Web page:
"The defendants have provided these racially segregated schools and academies and the students attending such schools, either through sale or loan, textbooks purchased and owned by the State of Mississippi and have thereby provided state aid and encouragement to racially segregated education and have thereby impeded the establishment of racially integrated public schools in violation of plaintiffs' rights assured and protected by the Fourteenth Amendment to the Constitution of the United States."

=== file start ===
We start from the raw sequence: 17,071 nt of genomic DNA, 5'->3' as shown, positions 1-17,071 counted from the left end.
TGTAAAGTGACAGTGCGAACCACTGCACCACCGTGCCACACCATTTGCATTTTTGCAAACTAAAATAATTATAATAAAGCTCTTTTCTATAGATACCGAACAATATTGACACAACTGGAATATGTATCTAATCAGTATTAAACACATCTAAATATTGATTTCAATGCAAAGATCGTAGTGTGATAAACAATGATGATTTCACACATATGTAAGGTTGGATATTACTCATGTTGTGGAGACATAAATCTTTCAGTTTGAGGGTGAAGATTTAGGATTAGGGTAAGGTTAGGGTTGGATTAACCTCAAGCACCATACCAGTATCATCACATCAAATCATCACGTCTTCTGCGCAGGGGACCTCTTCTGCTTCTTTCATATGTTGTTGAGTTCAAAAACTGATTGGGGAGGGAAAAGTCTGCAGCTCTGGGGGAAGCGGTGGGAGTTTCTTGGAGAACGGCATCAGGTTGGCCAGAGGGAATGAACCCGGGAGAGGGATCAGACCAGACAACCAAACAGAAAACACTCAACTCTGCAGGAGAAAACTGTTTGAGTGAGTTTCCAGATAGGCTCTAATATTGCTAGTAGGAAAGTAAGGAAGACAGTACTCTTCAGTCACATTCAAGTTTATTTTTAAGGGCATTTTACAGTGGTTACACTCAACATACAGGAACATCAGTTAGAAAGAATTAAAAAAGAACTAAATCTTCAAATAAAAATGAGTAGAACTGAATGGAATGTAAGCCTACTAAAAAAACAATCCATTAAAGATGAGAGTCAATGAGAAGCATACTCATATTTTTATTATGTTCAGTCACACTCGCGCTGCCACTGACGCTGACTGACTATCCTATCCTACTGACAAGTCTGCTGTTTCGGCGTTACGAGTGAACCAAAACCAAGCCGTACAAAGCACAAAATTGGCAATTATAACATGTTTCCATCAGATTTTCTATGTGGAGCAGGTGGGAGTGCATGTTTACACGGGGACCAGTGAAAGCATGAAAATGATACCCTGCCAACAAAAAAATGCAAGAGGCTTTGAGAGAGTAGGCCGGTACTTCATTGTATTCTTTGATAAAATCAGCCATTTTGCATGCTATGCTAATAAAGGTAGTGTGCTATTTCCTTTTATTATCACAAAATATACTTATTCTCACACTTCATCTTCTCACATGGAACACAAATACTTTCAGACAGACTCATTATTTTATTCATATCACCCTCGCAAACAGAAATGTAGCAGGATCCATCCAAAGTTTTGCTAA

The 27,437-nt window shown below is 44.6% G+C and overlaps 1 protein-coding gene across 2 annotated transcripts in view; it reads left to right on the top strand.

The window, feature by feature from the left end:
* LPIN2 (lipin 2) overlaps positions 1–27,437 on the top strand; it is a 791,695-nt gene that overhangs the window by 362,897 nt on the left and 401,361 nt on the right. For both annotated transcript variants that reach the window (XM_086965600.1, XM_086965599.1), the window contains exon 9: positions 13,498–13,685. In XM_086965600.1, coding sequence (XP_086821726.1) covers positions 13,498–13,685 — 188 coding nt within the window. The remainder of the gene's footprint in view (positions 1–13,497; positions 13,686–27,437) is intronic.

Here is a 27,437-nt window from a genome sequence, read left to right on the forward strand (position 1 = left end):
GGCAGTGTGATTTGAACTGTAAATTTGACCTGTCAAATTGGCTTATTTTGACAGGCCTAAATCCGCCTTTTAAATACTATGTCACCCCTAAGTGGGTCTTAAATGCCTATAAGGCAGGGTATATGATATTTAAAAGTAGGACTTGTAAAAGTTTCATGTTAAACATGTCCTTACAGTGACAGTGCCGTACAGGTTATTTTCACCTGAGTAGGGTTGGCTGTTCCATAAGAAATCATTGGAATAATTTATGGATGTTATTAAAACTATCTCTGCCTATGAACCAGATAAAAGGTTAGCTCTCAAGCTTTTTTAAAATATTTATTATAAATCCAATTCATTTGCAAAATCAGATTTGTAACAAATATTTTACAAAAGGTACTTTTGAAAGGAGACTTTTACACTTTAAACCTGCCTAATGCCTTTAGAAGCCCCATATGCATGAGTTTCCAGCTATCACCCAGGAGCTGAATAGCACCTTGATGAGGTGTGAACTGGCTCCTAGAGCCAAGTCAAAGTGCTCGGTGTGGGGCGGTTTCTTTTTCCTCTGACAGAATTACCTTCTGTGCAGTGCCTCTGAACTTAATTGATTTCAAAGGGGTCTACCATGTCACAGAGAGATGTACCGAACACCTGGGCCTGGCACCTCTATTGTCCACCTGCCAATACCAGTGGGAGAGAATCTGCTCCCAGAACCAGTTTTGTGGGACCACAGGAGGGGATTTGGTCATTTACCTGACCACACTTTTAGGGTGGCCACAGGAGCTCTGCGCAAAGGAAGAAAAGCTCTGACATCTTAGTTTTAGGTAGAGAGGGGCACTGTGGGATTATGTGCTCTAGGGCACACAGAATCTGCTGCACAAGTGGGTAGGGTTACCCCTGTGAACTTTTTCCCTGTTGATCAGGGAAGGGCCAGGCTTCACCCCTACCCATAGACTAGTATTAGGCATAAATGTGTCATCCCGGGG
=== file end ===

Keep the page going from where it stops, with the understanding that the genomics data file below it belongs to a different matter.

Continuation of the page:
Plaintiffs thus assert that defendants' lending of state-owned textbooks to children now attending racially segregated private schools situated within the State of Mississippi is violative of plaintiffs' Fourteenth Amendment rights and constitutes illegal state aid to racially segregated education. Plaintiffs emphasize that they do not challenge the right of students attending private schools, either sectarian or nonsectarian, to receive state-owned textbooks so long as the schools they attend were not organized in the wake of public school desegregation and do not engage in racially discriminatory admission practices, but as to students attending schools of the latter category, their claim is that the state may not validly provide them with free textbooks.